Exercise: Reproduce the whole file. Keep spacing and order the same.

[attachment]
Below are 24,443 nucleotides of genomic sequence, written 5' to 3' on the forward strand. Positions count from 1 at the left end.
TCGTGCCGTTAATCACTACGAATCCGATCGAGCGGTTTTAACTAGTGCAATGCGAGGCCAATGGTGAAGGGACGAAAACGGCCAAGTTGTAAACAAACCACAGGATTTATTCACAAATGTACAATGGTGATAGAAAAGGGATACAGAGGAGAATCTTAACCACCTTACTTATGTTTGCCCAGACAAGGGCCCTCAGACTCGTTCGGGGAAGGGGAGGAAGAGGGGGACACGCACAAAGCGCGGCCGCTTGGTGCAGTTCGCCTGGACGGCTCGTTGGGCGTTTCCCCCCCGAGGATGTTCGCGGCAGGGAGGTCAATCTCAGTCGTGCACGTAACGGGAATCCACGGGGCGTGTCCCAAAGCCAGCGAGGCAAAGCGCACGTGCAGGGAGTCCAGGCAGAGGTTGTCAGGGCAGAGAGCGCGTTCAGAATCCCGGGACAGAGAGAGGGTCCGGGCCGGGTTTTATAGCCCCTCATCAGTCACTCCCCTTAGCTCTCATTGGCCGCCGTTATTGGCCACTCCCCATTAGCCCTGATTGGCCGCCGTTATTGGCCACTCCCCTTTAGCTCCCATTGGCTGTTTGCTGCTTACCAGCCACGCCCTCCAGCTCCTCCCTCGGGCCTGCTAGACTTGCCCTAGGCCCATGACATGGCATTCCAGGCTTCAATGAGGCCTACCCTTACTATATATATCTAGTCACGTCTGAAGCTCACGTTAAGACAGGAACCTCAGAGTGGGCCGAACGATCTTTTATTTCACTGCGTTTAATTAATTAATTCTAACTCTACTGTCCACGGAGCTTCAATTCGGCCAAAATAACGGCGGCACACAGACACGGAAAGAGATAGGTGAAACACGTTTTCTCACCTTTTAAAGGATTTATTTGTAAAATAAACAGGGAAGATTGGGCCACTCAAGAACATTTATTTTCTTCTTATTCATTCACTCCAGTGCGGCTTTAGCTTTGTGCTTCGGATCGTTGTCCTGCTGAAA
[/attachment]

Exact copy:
Below are 24,443 nucleotides of genomic sequence, written 5' to 3' on the forward strand. Positions count from 1 at the left end.
TCGTGCCGTTAATCACTACGAATCCGATCGAGCGGTTTTAACTAGTGCAATGCGAGGCCAATGGTGAAGGGACGAAAACGGCCAAGTTGTAAACAAACCACAGGATTTATTCACAAATGTACAATGGTGATAGAAAAGGGATACAGAGGAGAATCTTAACCACCTTACTTATGTTTGCCCAGACAAGGGCCCTCAGACTCGTTCGGGGAAGGGGAGGAAGAGGGGGACACGCACAAAGCGCGGCCGCTTGGTGCAGTTCGCCTGGACGGCTCGTTGGGCGTTTCCCCCCCGAGGATGTTCGCGGCAGGGAGGTCAATCTCAGTCGTGCACGTAACGGGAATCCACGGGGCGTGTCCCAAAGCCAGCGAGGCAAAGCGCACGTGCAGGGAGTCCAGGCAGAGGTTGTCAGGGCAGAGAGCGCGTTCAGAATCCCGGGACAGAGAGAGGGTCCGGGCCGGGTTTTATAGCCCCTCATCAGTCACTCCCCTTAGCTCTCATTGGCCGCCGTTATTGGCCACTCCCCATTAGCCCTGATTGGCCGCCGTTATTGGCCACTCCCCTTTAGCTCCCATTGGCTGTTTGCTGCTTACCAGCCACGCCCTCCAGCTCCTCCCTCGGGCCTGCTAGACTTGCCCTAGGCCCATGACATGGCATTCCAGGCTTCAATGAGGCCTACCCTTACTATATATATCTAGTCACGTCTGAAGCTCACGTTAAGACAGGAACCTCAGAGTGGGCCGAACGATCTTTTATTTCACTGCGTTTAATTAATTAATTCTAACTCTACTGTCCACGGAGCTTCAATTCGGCCAAAATAACGGCGGCACACAGACACGGAAAGAGATAGGTGAAACACGTTTTCTCACCTTTTAAAGGATTTATTTGTAAAATAAACAGGGAAGATTGGGCCACTCAAGAACATTTATTTTCTTCTTATTCATTCACTCCAGTGCGGCTTTAGCTTTGTGCTTCGGATCGTTGTCCTGCTGAAA